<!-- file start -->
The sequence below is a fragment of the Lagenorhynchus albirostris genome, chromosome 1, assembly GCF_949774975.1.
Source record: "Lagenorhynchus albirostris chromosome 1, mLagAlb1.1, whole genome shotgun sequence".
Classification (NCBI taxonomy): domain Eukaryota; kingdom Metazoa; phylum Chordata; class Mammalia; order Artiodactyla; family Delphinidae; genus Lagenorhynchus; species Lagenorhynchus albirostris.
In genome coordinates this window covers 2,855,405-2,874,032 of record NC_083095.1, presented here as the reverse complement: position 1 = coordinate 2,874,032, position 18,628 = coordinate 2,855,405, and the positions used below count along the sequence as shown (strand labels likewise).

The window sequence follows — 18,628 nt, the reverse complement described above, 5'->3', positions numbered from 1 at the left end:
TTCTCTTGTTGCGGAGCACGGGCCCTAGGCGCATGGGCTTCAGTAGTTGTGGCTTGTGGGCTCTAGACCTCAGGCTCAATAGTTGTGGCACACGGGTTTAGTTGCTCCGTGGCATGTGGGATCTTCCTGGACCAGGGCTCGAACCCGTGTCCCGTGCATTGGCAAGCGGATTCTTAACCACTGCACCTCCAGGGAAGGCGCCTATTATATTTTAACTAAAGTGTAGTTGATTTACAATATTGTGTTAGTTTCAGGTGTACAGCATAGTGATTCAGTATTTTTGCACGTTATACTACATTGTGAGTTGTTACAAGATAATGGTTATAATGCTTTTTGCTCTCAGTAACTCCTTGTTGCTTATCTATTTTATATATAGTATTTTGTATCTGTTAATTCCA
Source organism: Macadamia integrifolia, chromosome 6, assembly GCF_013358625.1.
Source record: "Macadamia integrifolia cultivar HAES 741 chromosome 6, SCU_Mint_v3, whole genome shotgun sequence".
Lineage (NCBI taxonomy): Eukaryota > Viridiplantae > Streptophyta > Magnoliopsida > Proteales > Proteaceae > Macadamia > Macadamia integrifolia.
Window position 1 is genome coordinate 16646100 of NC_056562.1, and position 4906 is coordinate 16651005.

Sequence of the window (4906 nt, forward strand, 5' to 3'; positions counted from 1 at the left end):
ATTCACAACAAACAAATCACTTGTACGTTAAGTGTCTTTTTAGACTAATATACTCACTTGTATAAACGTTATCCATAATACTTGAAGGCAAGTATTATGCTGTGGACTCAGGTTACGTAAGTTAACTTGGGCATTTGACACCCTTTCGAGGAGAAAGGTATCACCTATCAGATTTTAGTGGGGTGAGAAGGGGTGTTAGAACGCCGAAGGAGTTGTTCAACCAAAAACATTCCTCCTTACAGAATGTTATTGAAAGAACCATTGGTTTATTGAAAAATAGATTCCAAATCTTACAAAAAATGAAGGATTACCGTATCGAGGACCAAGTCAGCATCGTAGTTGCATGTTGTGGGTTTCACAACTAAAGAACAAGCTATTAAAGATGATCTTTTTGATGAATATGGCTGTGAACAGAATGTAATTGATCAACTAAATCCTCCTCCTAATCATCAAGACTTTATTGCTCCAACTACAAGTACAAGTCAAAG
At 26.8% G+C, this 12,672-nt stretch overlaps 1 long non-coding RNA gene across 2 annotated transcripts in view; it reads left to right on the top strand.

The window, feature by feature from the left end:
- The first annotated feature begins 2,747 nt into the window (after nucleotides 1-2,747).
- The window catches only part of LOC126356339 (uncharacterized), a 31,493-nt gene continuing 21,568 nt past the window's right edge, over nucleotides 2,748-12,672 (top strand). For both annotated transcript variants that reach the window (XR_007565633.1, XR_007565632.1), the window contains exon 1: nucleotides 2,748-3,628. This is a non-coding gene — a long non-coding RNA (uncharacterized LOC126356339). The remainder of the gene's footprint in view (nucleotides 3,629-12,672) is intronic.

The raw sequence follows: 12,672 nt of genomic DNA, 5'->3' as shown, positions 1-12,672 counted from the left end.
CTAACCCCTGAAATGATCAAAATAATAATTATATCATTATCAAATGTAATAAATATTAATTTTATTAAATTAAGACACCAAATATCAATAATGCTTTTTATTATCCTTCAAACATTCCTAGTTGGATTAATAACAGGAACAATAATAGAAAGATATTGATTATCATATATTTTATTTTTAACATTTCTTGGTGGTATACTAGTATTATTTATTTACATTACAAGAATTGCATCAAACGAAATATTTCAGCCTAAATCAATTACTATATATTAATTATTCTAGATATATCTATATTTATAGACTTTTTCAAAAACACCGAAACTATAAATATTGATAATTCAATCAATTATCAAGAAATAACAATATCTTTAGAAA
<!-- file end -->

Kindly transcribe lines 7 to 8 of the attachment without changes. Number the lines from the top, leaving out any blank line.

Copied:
Source organism: Macadamia integrifolia, chromosome 6, assembly GCF_013358625.1.
Source record: "Macadamia integrifolia cultivar HAES 741 chromosome 6, SCU_Mint_v3, whole genome shotgun sequence".